Thursday, July 15, 2010

The Importance of Bread and Butter

When I was a little girl (and a picky eater) my favorite part about dining out was the bread and butter.  That may seem silly to you, but think about it... for a non-carbaphobe, the anticipation of the bread basket at a restaurant when you are starving is akin to finding true love.  Over the years, I have not only found sustenance, but general amusement in the bread and butter offerings of various restaurants.  Some places stick with the classic bread and butter, while some offer olive oil in lieu of butter, and in some cases, infused olive oil, or even flavored butters.  Other restaurants might offer an olive tapenade, feta cheese spread, pesto spread, and so on as alternatives to butter or olive oil as a bread topper.  I've also gotten marinated olives along with my bread on occasion.  At Mexican restaurants, free just-fried tortilla chips and house-made salsa are customary (or at least they should be!).  Some restaurants offer special spreads for purchase along with your bread, which are unique and flavorful, but at a price.  Another time, I was offered a basket of pretzels and vegetables with dip instead of bread.  And yet there are so many times when bread and butter or some version of this staple is never offered at a restaurant: Asian restaurants don't seem to partake in this tradition and neither do many fine dining establishments.

Even the variety of breads can be exciting, from a traditional crusty French baguette, to a selection of breads per table (sliced, rolls, white, whole wheat, fruited, olive-laden, crackers, bread sticks, there are so many kinds).  My one major criticism is when restaurants serve ice cold butter.  What the Hell am I supposed to do with that?  It tears up the bread (which is also usually cold in such places) when I try to spread it.  Ice cold butter is only good for one thing if you ask me: making pie crusts, scones and biscuits.  That's it.  With that one exception, I've appreciated every unique "bread and butter" offering, and really enjoy a restaurant's attention to detail when considering that bread and butter although free in theory (not really, you are technically paying for it with the price of your meal) can and does reflect the restaurant as well and should not be an afterthought.  Here are some of my favorite (or most unique) bread and butter experiences, which I just happened to have photographed (how convenient, haha).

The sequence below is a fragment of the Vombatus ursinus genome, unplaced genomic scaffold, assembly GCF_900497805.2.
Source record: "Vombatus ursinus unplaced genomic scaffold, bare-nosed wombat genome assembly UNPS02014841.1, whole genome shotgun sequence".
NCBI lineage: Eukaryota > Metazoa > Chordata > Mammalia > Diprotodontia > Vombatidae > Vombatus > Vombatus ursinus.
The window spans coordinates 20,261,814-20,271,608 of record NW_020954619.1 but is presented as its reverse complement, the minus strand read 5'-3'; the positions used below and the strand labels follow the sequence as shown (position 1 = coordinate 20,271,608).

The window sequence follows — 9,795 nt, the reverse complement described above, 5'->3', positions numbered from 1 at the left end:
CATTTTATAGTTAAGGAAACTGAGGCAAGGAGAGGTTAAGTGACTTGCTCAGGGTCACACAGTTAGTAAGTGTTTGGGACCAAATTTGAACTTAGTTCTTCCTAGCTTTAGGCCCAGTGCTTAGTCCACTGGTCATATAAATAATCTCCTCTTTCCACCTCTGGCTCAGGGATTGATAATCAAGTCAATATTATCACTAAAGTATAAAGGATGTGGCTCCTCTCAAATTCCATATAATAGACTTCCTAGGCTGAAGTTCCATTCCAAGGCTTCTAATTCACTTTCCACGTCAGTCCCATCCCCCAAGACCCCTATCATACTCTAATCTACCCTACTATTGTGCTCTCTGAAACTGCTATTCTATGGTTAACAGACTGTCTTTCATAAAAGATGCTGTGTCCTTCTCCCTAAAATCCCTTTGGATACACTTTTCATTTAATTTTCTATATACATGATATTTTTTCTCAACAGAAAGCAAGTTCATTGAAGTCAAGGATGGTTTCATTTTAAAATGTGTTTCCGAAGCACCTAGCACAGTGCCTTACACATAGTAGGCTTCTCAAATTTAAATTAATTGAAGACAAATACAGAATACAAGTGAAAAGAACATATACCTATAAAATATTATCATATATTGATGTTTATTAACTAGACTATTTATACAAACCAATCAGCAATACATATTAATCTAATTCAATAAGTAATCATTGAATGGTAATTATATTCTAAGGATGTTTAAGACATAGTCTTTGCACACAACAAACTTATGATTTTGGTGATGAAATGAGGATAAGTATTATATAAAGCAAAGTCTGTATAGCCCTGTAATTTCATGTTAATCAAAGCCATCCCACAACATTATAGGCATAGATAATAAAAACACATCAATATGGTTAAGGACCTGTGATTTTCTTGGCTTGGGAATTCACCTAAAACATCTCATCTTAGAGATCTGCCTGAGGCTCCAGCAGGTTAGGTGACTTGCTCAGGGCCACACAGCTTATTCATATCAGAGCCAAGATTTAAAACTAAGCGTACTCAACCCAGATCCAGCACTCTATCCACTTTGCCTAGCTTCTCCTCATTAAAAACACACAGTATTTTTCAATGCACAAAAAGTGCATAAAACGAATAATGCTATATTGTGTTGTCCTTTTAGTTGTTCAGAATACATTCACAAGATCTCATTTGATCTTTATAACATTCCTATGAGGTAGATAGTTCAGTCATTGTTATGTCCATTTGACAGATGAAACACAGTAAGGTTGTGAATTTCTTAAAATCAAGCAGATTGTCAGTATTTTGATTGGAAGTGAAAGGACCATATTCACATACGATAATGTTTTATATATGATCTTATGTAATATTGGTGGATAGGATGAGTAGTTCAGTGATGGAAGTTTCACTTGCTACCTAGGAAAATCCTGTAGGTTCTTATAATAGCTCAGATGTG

Union Square Cafe - Selection of Breads and Crackers, Butter, Roman-Style Marinated Olives, and an Olive Pit Bowl 

Vermont Restaurant - Foccacia, Walnut Raisin, and Ciabatta Breads with Pesto Spread

Oleana - French Baguette and Za'atar Focaccia with Whipped Feta with Sweet and Hot Peppers (Bread was Free, Pret a Manger for Purchase for $5, but Worth it!)

Masa - Blue and Yellow Cornbreads with Three Spreads (Apricot, Molasses Butter, and Cranberry) at Brunch

Vert (Former Location at Hollywood & Highland in Los Angeles)- Selection of Breads, Crackers, and Breadsticks with Olive Oil and Goat Cheese Accompaniment 

The Capital Grille - Crackers and Warm Rolls with Butter Topped with Flaked Sea Salt

The Duck and Bunny -  Fresh Ricotta with Olive Oil Drizzle Served with Olga's Crusty Pane Francese and Olive Tapenade (For Purchase for $6 and Worth Every Penny!)

Grub - Pretzels, Veggies, and Dip 


Related Posts Plugin for WordPress, Blogger...